Date of Award

8-2011

Document Type

Thesis

Degree Name

Master of Science (MS)

Legacy Department

Mechanical Engineering

Advisor

Grujicic, Mica

Committee Member

Li , Gang

Committee Member

Ochterbeck , Jay

Abstract

In order to satisfy the need for better ballistic performance against lethal threats, new grades of Titanium (e.g. Ti-6Al-4V) and Aluminum (e.g. AA5083) alloys are being employed in the design of blast survivable structures. These better performing alloys are not readily amenable to conventional welding process or result in inferior welds when joined using conventional welding process. On the other hand, Friction Stir Welding (FSW), a relatively new welding process, has been found to be successful in producing good quality welds in these alloys. FSW also offers better weld performance in comparison with the conventional welding process. But the methodology for employing FSW to weld blast survivable structures remains unexplored. Therefore a robust and cost-efficient three-step process to Friction-Stir-Weld blast survivable structures is introduced in the present work.
The first step in the proposed three-step methodology is to identify the FSW process parameters and tool design parameters that results in best quality welds and maximum productivity of the process. Since a purely experimental investigation of FSW process is expensive, computational Finite-Element-Analysis (FEA) procedures are incorporated in the methodology to reduce the amount of experimental investigation required. A fully-coupled thermo-mechanical FEA procedure is employed to investigate the spatial distribution and temporal evolution of material properties/microstructure with the FSW joints of Aluminum (AA5083) and Titanium (Ti-6Al-4V) work-pieces. In case of Ti-6Al-4V, the thermal history result from the computational analysis is used to determine the temporal evolution of the material microstructure in the weakest Heat-Affected-Zone (HAZ) region. Based on the well-established property vs. microstructure relationship for Ti-6Al-4V, and the temporal evolution of material microstructure for HAZ region, the overall structural performance of the weld is predicted. The computational results are compared with their corresponding experimental results found in open literature, and are found to be agreeable.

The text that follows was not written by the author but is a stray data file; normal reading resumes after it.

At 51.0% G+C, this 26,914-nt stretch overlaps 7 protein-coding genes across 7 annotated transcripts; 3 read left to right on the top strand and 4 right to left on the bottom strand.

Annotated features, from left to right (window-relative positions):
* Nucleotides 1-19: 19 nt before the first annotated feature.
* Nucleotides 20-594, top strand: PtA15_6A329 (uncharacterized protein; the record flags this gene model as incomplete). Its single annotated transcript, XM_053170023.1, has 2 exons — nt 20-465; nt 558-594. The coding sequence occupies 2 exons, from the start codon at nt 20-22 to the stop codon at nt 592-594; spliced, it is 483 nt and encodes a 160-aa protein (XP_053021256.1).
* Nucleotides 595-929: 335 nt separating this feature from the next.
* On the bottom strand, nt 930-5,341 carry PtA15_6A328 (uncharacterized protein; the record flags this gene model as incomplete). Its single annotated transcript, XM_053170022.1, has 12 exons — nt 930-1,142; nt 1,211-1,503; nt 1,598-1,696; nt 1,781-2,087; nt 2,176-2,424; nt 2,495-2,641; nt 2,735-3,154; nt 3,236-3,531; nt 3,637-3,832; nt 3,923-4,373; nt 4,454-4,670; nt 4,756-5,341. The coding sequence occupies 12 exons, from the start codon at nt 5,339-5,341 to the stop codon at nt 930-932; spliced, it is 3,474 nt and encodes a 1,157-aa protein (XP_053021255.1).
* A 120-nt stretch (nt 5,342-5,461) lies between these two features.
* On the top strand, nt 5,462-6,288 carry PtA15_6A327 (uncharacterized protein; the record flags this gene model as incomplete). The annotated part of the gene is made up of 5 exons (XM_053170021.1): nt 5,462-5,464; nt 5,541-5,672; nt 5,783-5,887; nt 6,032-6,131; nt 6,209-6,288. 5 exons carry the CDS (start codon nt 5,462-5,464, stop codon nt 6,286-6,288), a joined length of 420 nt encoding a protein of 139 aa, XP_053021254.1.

In the second step, the optimal weld joint designs used in different regions of the blast survivable structures are identified.
In the third step, problems regarding sub-scale modeling of blast survivable vehicle test structures are analyzed. The results obtained are used to analyze the potential of the current approach in enhancing blast survivability of military structures.

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